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Steelers

Roethlisberger: 'I have earned the right' to criticize Steelers teammates

Chris Adamski
| Wednesday, Nov. 28, 2018, 11:09 a.m.
Pittsburgh Steelers quarterback Ben Roethlisberger (7) and wide receiver Antonio Brown (84) talk on the sideline during the first half of an NFL football game against the Cincinnati Bengals in Pittsburgh, Sunday, Oct. 22, 2017. (AP Photo/Keith Srakocic)
Pittsburgh Steelers quarterback Ben Roethlisberger (7) and wide receiver Antonio Brown (84) talk on the sideline during the first half of an NFL football game against the Cincinnati Bengals in Pittsburgh, Sunday, Oct. 22, 2017. (AP Photo/Keith Srakocic)

With 15 pro seasons, two Super Bowl rings and the seventh-most career passing yards in NFL history on his résumé, Ben Roethlisberger believes it’s part of his job description to publicly level constructive criticism of teammates.

“I think I have earned the right to be able to do that with as long as I have been here,” the Pittsburgh Steelers quarterback said Wednesday, “and I’ll just be just as critical of myself (in the media), as well.”

A day earlier during his weekly 93.7 radio segment, Roethlisberger expressed a level of dissatisfaction with at least three of his teammates/coaches.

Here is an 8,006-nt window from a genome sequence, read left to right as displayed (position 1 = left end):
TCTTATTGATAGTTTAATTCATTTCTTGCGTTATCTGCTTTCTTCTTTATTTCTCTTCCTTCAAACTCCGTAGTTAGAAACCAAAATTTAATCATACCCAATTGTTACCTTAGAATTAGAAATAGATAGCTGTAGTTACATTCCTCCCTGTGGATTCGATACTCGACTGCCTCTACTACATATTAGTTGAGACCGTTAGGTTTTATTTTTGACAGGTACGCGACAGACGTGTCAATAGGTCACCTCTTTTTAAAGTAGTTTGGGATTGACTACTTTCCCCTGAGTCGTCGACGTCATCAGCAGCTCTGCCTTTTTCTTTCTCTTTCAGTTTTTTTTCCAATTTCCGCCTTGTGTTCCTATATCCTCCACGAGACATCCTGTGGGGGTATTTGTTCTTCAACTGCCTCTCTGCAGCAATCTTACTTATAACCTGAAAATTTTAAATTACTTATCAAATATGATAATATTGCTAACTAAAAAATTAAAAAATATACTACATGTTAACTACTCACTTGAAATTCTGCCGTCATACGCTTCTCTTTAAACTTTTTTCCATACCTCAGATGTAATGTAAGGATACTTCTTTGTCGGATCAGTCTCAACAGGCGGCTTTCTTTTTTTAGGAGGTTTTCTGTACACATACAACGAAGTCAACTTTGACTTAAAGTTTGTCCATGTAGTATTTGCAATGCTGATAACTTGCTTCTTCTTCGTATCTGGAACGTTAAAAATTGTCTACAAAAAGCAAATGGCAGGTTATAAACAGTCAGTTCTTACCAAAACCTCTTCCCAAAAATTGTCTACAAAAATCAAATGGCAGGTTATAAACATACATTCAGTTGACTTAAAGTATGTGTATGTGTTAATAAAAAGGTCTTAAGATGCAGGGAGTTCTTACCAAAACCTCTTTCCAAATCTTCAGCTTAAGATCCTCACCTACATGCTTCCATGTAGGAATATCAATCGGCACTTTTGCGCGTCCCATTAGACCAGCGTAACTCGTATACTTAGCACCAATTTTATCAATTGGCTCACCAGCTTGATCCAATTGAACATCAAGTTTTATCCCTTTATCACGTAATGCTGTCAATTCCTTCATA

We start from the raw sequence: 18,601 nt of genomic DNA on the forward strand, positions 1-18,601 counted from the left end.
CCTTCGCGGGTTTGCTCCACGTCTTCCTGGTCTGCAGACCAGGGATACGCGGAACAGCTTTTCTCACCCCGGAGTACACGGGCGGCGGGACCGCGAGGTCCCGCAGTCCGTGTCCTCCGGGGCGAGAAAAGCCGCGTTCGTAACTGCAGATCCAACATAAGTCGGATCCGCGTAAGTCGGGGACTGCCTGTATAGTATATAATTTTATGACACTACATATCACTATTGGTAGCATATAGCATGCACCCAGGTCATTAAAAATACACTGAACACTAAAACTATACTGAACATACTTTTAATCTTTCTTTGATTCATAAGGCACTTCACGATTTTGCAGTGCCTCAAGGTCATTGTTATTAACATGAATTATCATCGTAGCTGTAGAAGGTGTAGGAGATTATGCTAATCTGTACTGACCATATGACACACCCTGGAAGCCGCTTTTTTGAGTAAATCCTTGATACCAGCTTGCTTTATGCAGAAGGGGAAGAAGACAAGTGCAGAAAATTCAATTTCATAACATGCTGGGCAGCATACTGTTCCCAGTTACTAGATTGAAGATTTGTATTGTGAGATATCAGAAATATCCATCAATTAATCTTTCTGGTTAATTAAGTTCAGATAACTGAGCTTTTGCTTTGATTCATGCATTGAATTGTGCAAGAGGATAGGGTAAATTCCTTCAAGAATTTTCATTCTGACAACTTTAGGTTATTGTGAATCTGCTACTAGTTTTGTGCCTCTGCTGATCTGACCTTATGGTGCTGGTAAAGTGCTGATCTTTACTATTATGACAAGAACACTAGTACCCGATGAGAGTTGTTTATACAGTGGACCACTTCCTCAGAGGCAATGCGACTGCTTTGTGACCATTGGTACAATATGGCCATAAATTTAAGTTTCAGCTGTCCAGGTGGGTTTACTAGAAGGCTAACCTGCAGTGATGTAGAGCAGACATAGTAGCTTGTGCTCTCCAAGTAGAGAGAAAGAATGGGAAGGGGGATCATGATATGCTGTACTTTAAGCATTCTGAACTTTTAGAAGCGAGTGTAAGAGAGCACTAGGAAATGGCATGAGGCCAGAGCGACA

Receiver Antonio Brown’s route on a late interception during a loss at Denver on Sunday : “I told him, ‘You have to come in flat. You can’t drift in the end zone.’ ”

• Offensive coordinator Randy Fichtner’s playcalling on the final drive of that game: “I think we should have went to (JuJu Smith-Schuster) four straight plays.”

Rookie James Washington’s drop earlier in the loss to the Broncos : “You’re not going to be out there if you‘re not going to make those plays for us.”

That’s a veteran Hall of Fame-caliber player, a superior of Roethlisberger’s and a rookie with eight career catches. Roethlisberger is unafraid to call out any of them. How did he think he earned that right?

“Being around for a long time with a lot of different players,” Roethlisberger said. “You have to know how to motivate different guys in different ways. I think that’s part of being a leader, being a captain, just understanding players. Sometimes you just grab them off to the side, and sometimes you have to be honest with them.”

How does Roethlisberger think teammates receive it when he publicly criticizes them?

“Go ask them,” he said. “I have no idea.

“I would hope that they would understand that as the quarterback and the captain that I have the right to do those things. I don’t feel like I abuse that situation. So I don’t think it’s an issue, but you would have to ask them.”

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Chris Adamski is a Tribune-Review staff writer. You can contact Chris at cadamski@tribweb.com or via Twitter @C_AdamskiTrib.

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